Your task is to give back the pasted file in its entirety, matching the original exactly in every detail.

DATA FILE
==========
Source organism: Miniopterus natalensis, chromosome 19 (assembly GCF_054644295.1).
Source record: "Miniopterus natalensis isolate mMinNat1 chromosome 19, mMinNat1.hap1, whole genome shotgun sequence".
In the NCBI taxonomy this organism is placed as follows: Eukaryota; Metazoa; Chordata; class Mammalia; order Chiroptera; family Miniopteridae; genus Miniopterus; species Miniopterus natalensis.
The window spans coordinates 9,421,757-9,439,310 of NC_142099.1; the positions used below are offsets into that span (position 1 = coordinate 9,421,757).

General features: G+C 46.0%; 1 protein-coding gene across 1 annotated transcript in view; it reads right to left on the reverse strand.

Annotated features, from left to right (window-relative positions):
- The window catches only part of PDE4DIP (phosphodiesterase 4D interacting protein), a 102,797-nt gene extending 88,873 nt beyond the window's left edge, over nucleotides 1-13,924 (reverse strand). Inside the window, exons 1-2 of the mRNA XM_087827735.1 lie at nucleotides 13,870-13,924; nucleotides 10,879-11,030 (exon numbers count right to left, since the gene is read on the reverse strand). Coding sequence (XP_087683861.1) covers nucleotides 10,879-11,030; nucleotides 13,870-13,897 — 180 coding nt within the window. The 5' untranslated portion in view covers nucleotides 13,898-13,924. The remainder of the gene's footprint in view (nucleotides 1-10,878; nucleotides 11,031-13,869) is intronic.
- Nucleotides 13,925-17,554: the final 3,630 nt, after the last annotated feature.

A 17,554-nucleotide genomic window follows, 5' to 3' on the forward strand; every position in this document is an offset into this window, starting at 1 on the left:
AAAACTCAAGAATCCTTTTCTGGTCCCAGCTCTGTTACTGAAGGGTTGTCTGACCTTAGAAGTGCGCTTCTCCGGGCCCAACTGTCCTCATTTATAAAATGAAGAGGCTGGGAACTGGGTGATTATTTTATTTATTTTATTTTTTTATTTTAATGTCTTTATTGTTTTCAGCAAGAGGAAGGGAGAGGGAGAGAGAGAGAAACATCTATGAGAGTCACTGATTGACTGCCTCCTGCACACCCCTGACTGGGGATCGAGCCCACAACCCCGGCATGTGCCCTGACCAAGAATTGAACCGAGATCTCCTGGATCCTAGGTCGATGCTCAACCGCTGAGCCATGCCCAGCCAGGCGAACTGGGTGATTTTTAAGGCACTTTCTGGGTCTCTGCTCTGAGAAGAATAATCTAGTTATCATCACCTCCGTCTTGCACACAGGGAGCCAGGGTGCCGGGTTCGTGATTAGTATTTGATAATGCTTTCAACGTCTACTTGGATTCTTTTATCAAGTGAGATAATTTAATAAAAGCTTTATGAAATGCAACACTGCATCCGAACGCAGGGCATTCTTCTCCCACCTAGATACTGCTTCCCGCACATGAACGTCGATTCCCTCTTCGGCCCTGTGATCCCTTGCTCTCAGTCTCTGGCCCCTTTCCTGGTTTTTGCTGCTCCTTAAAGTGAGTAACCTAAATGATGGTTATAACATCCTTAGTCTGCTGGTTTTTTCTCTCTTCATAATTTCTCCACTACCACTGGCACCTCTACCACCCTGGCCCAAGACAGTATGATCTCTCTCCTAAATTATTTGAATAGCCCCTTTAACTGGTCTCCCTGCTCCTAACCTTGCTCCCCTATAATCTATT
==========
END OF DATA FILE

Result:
Source organism: Miniopterus natalensis, chromosome 19 (assembly GCF_054644295.1).
Source record: "Miniopterus natalensis isolate mMinNat1 chromosome 19, mMinNat1.hap1, whole genome shotgun sequence".
In the NCBI taxonomy this organism is placed as follows: Eukaryota; Metazoa; Chordata; class Mammalia; order Chiroptera; family Miniopteridae; genus Miniopterus; species Miniopterus natalensis.
The window spans coordinates 9,421,757-9,439,310 of NC_142099.1; the positions used below are offsets into that span (position 1 = coordinate 9,421,757).

General features: G+C 46.0%; 1 protein-coding gene across 1 annotated transcript in view; it reads right to left on the reverse strand.

Annotated features, from left to right (window-relative positions):
- The window catches only part of PDE4DIP (phosphodiesterase 4D interacting protein), a 102,797-nt gene extending 88,873 nt beyond the window's left edge, over nucleotides 1-13,924 (reverse strand). Inside the window, exons 1-2 of the mRNA XM_087827735.1 lie at nucleotides 13,870-13,924; nucleotides 10,879-11,030 (exon numbers count right to left, since the gene is read on the reverse strand). Coding sequence (XP_087683861.1) covers nucleotides 10,879-11,030; nucleotides 13,870-13,897 — 180 coding nt within the window. The 5' untranslated portion in view covers nucleotides 13,898-13,924. The remainder of the gene's footprint in view (nucleotides 1-10,878; nucleotides 11,031-13,869) is intronic.
- Nucleotides 13,925-17,554: the final 3,630 nt, after the last annotated feature.

A 17,554-nucleotide genomic window follows, 5' to 3' on the forward strand; every position in this document is an offset into this window, starting at 1 on the left:
AAAACTCAAGAATCCTTTTCTGGTCCCAGCTCTGTTACTGAAGGGTTGTCTGACCTTAGAAGTGCGCTTCTCCGGGCCCAACTGTCCTCATTTATAAAATGAAGAGGCTGGGAACTGGGTGATTATTTTATTTATTTTATTTTTTTATTTTAATGTCTTTATTGTTTTCAGCAAGAGGAAGGGAGAGGGAGAGAGAGAGAAACATCTATGAGAGTCACTGATTGACTGCCTCCTGCACACCCCTGACTGGGGATCGAGCCCACAACCCCGGCATGTGCCCTGACCAAGAATTGAACCGAGATCTCCTGGATCCTAGGTCGATGCTCAACCGCTGAGCCATGCCCAGCCAGGCGAACTGGGTGATTTTTAAGGCACTTTCTGGGTCTCTGCTCTGAGAAGAATAATCTAGTTATCATCACCTCCGTCTTGCACACAGGGAGCCAGGGTGCCGGGTTCGTGATTAGTATTTGATAATGCTTTCAACGTCTACTTGGATTCTTTTATCAAGTGAGATAATTTAATAAAAGCTTTATGAAATGCAACACTGCATCCGAACGCAGGGCATTCTTCTCCCACCTAGATACTGCTTCCCGCACATGAACGTCGATTCCCTCTTCGGCCCTGTGATCCCTTGCTCTCAGTCTCTGGCCCCTTTCCTGGTTTTTGCTGCTCCTTAAAGTGAGTAACCTAAATGATGGTTATAACATCCTTAGTCTGCTGGTTTTTTCTCTCTTCATAATTTCTCCACTACCACTGGCACCTCTACCACCCTGGCCCAAGACAGTATGATCTCTCTCCTAAATTATTTGAATAGCCCCTTTAACTGGTCTCCCTGCTCCTAACCTTGCTCCCCTATAATCTATT